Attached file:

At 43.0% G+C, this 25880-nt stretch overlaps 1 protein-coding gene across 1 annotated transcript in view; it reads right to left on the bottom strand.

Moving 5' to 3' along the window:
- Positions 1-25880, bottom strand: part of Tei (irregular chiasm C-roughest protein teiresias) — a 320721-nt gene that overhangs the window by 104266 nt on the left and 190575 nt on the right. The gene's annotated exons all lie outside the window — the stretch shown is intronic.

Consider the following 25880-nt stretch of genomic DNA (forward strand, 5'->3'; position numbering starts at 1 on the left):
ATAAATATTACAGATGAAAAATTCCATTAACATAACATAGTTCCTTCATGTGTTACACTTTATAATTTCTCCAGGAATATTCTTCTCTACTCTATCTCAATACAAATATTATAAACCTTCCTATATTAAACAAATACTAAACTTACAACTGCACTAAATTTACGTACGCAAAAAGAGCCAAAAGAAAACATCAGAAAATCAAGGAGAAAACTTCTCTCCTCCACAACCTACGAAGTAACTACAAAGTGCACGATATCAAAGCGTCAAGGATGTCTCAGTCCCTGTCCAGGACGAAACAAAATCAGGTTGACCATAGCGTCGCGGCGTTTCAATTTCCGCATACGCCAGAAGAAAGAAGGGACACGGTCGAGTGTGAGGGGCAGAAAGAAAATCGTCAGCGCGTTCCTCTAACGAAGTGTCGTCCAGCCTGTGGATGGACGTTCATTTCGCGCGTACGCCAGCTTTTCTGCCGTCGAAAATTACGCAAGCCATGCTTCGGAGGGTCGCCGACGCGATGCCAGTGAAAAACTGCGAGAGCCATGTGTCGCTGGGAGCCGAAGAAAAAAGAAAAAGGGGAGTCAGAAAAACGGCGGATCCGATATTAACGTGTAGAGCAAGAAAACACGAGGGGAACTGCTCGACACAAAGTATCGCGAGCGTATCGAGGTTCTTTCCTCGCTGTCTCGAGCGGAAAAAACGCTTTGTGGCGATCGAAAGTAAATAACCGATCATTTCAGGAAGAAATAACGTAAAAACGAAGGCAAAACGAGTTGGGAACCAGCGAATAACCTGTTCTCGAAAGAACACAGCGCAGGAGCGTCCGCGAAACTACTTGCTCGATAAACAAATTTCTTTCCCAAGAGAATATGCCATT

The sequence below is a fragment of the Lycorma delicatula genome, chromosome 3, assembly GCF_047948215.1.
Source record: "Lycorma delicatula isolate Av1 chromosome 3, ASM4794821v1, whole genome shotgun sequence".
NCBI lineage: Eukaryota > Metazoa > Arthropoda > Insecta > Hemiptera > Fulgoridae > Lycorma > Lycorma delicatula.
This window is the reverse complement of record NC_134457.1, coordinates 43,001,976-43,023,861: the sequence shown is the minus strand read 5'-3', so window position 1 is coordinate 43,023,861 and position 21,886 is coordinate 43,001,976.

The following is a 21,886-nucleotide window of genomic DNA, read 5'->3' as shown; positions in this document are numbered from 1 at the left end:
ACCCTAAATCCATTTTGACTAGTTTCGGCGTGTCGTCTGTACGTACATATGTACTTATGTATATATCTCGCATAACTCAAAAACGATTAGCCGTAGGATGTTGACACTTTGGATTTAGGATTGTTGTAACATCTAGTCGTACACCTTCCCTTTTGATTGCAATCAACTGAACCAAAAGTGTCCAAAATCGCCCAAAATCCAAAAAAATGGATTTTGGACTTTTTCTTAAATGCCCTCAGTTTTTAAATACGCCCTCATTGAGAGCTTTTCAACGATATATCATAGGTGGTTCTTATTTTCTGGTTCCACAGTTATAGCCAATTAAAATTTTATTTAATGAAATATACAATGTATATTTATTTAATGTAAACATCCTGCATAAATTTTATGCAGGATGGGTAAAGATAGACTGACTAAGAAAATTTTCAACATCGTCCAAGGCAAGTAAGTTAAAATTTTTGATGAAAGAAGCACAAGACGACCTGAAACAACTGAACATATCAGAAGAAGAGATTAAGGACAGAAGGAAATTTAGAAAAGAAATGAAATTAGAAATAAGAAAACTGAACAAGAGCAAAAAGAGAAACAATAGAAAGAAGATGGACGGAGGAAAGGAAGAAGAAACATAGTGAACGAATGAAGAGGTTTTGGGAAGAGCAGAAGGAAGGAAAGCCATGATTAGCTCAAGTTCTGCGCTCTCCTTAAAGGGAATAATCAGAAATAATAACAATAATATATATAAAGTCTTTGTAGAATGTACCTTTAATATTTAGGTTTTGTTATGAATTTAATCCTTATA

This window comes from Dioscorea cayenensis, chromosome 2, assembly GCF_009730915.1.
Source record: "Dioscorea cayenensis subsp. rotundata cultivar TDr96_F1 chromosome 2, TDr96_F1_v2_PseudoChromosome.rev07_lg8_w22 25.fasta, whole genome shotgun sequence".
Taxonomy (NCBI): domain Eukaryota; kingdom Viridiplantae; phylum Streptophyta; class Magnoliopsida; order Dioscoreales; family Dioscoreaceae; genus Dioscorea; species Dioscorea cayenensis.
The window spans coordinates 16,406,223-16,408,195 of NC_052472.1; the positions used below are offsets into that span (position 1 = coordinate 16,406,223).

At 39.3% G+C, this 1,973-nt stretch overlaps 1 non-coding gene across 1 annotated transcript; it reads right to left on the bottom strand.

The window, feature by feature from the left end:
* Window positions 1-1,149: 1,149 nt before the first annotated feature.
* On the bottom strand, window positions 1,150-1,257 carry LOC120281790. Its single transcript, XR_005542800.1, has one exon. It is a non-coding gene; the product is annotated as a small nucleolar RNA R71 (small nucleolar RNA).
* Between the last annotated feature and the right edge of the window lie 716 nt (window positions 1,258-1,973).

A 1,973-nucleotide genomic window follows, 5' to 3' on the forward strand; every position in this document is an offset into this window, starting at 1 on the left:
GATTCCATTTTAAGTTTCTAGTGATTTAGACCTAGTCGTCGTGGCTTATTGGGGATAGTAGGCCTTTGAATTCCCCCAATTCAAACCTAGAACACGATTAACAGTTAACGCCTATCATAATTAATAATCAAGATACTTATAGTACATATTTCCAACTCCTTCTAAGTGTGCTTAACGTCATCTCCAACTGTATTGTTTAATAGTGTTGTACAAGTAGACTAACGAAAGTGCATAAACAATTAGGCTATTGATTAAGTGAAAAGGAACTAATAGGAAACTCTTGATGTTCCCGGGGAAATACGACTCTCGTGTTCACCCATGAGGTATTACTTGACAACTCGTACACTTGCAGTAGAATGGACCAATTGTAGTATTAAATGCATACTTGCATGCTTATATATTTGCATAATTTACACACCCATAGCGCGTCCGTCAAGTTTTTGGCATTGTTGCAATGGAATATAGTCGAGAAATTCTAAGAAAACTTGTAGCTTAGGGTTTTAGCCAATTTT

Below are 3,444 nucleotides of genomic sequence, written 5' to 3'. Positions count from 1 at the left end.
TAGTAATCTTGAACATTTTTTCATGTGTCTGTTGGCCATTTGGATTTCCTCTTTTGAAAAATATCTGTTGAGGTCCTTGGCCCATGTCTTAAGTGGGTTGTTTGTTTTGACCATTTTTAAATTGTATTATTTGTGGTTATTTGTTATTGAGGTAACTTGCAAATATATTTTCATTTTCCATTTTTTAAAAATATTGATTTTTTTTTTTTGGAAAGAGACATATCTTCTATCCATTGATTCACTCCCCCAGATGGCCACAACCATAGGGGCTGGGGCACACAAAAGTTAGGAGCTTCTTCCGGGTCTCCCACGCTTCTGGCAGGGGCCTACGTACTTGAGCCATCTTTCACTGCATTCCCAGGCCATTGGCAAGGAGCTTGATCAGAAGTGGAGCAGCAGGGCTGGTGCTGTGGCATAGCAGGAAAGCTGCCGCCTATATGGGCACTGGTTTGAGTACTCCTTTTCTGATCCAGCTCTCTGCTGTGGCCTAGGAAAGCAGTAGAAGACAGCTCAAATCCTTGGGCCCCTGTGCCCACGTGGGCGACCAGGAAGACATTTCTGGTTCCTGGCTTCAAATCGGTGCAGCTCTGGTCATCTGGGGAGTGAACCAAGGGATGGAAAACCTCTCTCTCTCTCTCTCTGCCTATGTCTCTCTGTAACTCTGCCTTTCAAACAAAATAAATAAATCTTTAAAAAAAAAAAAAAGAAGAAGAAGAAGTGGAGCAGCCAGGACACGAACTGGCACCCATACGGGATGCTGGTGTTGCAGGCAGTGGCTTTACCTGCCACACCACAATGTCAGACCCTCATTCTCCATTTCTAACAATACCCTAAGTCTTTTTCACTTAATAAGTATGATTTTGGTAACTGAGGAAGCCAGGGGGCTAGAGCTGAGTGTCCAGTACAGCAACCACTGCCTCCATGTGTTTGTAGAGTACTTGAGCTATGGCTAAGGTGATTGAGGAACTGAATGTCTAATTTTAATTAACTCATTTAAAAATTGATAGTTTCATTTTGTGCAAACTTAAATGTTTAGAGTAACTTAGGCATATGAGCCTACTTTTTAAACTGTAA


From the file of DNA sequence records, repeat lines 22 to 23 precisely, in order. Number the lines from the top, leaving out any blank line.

GATTCCATTTTAAGTTTCTAGTGATTTAGACCTAGTCGTCGTGGCTTATTGGGGATAGTAGGCCTTTGAATTCCCCCAATTCAAACCTAGAACACGATTAACAGTTAACGCCTATCATAATTAATAATCAAGATACTTATAGTACATATTTCCAACTCCTTCTAAGTGTGCTTAACGTCATCTCCAACTGTATTGTTTAATAGTGTTGTACAAGTAGACTAACGAAAGTGCATAAACAATTAGGCTATTGATTAAGTGAAAAGGAACTAATAGGAAACTCTTGATGTTCCCGGGGAAATACGACTCTCGTGTTCACCCATGAGGTATTACTTGACAACTCGTACACTTGCAGTAGAATGGACCAATTGTAGTATTAAATGCATACTTGCATGCTTATATATTTGCATAATTTACACACCCATAGCGCGTCCGTCAAGTTTTTGGCATTGTTGCAATGGAATATAGTCGAGAAATTCTAAGAAAACTTGTAGCTTAGGGTTTTAGCCAATTTT

Below are 3,444 nucleotides of genomic sequence, written 5' to 3'. Positions count from 1 at the left end.